Revealed: How Americans used drugged BEARS to test ejector seats for fighter pilots during the Cold WarThe U.S. Air Force used Himalayan and American black bears to test the safety of the B-58 Hustler's ejection system
Hustlers were the first aircraft to fly at twice the speed of sound – Mach 2
The bears suffered broken bones but none were killed in the tests
16:19 GMT, 21 December 2012
Live bears were used by the American military to test the safety of the pilot ejection capsule on the world's first supersonic jet bomber, it has emerged.
The B-58 Hustler was created in the 1950s during the height of the cold war.
It was faster than the U.S.S.R jets at the time and was the first ever bomber capable of Mach 2 – the term given to planes flying at twice the speed of sound.
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Trapped: A drugged bear is tightly strapped into the ejection capsule of a B-58 Hustler to test its safety
Take off: The B-58 Hustler – which was the first aircraft to travel at twice the speed of sound – prepares to take off in the U.S. Air Force video
Test dummies: The U.S. Air Force used Himalayan and American black bears to test the aircraft's ejection system which rocketed pilots into the sky before automatically opening into a parachute
But the plane had several issues – including that the crew could not use the emergency ejection system when the plane was flying at Mach 2.
A new ejection was designed so crew could evacuate at any time but the U.S. Air Force wanted to test the safety of the aircraft's ejection system before letting its elite pilots try it out.
A pre-ejection handle yanked the pilot's legs in close before enclosing him in a shell that still allowed rudimentary control of the plane, i09.com reports.
The actual ejection handle then sent the capsule up with a rocket burst and automatically deployed a parachute. The capsule could float and contained survival supplies in the event of a crash.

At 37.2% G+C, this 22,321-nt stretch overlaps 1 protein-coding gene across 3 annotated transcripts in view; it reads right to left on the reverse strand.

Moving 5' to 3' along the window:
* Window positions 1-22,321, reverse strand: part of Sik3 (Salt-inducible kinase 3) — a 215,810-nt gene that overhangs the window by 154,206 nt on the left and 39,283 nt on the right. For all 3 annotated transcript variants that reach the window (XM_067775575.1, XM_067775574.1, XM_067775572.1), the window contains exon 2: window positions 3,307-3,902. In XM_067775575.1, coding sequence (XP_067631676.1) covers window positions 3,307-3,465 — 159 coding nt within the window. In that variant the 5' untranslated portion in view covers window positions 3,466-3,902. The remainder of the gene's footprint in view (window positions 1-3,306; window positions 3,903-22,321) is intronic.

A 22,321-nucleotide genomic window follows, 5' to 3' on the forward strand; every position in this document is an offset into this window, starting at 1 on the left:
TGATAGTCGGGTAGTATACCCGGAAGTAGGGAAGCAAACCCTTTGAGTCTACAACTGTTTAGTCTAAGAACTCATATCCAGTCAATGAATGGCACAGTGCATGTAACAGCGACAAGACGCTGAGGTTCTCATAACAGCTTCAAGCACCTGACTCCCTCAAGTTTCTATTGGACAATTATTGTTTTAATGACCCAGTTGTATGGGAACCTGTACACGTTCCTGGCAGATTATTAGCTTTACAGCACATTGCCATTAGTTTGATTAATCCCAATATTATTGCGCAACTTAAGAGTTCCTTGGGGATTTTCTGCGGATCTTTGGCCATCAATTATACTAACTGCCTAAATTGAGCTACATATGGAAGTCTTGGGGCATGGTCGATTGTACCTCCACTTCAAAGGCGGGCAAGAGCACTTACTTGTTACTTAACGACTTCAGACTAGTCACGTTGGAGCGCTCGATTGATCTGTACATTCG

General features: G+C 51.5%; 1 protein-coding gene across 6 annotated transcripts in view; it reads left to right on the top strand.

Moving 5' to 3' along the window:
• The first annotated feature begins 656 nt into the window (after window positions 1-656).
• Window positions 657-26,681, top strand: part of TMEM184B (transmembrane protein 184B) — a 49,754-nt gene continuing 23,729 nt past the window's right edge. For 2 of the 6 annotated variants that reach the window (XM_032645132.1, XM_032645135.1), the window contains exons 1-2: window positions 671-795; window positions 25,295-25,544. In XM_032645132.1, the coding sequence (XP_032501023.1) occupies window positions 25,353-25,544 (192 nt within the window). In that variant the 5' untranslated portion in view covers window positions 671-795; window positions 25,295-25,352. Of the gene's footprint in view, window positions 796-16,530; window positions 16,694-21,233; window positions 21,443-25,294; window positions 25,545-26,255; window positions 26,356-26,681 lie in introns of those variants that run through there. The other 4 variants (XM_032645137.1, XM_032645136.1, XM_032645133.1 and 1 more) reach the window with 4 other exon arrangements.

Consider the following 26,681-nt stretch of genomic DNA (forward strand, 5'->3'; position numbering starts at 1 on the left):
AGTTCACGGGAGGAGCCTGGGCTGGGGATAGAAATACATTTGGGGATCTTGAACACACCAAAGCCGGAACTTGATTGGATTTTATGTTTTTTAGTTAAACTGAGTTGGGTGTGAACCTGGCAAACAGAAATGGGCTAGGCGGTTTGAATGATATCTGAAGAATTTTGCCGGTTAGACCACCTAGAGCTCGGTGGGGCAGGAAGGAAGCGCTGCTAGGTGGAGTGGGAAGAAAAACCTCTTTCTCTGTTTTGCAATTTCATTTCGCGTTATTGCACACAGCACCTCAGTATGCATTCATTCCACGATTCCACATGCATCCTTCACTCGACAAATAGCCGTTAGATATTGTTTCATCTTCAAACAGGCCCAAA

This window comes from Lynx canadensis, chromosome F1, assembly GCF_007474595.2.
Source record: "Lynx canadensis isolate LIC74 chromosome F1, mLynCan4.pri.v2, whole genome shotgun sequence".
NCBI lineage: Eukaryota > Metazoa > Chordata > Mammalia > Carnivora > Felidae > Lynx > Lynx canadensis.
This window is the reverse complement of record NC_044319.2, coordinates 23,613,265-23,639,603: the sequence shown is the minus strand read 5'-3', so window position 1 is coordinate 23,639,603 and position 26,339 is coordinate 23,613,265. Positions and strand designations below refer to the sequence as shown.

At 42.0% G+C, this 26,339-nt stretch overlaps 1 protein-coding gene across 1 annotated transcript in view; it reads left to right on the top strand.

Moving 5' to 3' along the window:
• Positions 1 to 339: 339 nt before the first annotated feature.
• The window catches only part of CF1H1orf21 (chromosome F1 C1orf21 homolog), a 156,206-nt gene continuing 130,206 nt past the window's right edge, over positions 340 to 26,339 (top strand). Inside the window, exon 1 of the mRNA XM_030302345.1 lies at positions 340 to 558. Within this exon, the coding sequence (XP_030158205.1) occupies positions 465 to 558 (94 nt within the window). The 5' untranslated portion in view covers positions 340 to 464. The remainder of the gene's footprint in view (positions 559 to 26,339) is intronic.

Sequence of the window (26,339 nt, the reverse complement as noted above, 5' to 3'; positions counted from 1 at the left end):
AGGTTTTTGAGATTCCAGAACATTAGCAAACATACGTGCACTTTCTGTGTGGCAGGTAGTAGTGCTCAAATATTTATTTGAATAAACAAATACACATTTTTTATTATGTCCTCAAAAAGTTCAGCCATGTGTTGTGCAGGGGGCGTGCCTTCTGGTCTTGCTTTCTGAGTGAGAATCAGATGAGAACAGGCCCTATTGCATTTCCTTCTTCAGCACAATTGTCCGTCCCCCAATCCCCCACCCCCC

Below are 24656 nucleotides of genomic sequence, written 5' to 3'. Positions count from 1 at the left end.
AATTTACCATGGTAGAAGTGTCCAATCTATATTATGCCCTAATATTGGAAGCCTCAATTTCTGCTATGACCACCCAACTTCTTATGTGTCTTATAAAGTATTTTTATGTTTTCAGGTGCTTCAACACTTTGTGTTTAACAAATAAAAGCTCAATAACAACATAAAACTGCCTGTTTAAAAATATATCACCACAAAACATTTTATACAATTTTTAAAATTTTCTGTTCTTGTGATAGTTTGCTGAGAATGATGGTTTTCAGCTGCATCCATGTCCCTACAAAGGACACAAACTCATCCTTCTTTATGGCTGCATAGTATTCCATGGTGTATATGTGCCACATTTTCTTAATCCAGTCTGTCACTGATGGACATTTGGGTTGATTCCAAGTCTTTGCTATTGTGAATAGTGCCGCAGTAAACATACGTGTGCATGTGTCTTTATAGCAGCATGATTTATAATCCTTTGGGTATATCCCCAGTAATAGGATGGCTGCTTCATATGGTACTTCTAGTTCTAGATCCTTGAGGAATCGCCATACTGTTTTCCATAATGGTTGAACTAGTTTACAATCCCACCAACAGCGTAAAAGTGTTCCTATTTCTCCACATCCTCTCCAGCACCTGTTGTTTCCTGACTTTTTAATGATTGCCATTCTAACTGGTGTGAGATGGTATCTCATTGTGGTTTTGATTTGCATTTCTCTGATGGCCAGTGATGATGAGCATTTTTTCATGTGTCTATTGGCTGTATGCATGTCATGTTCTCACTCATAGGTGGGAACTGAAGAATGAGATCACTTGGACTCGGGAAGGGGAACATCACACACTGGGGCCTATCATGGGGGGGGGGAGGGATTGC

Spectators: Members of the Air Force watch the ejection capsule descending to the ground on a parachute
A crew member looks in on a bear used to test the ejection system after it lands back on earth
None of the bears used in the experiments died during the test flights but some did suffer broken bones and internal injuries
Live Himalayan and American black bears were sedated and then sent up in the four jet engine aircraft to test the new ejection system. The bears were ejected at various altitudes and speeds in a various conditions to check its safety.
Upon landing, the bears were checked over for any injuries. Some did suffer broken bones, internal injuries and bruising but no bears died in the test flight ejections.
The ejection tests, which saw bears ejected at speeds up to Mach 1.6 at 45,000 feet, and medical checks after the flights can be seen in an Air Force video.
But i09 reports that a white paper by the National Academy of Sciences National Research Council, called Impact Acceleration Stress, states that the bears were euthanised and underwent an autopsy afterwards.
Members of the U.S. Air Force carry the bear out of the aircraft capsule
The bear is put on to a stretcher and carried over to another aircraft to take it back to a U.S. Air Force base
The B-58A Hustlers were only used for around ten years until intercontinental missiles made the need for their use obsolete
VIDEO Some my find distressing. Drugged BEARS used to test ejector seats
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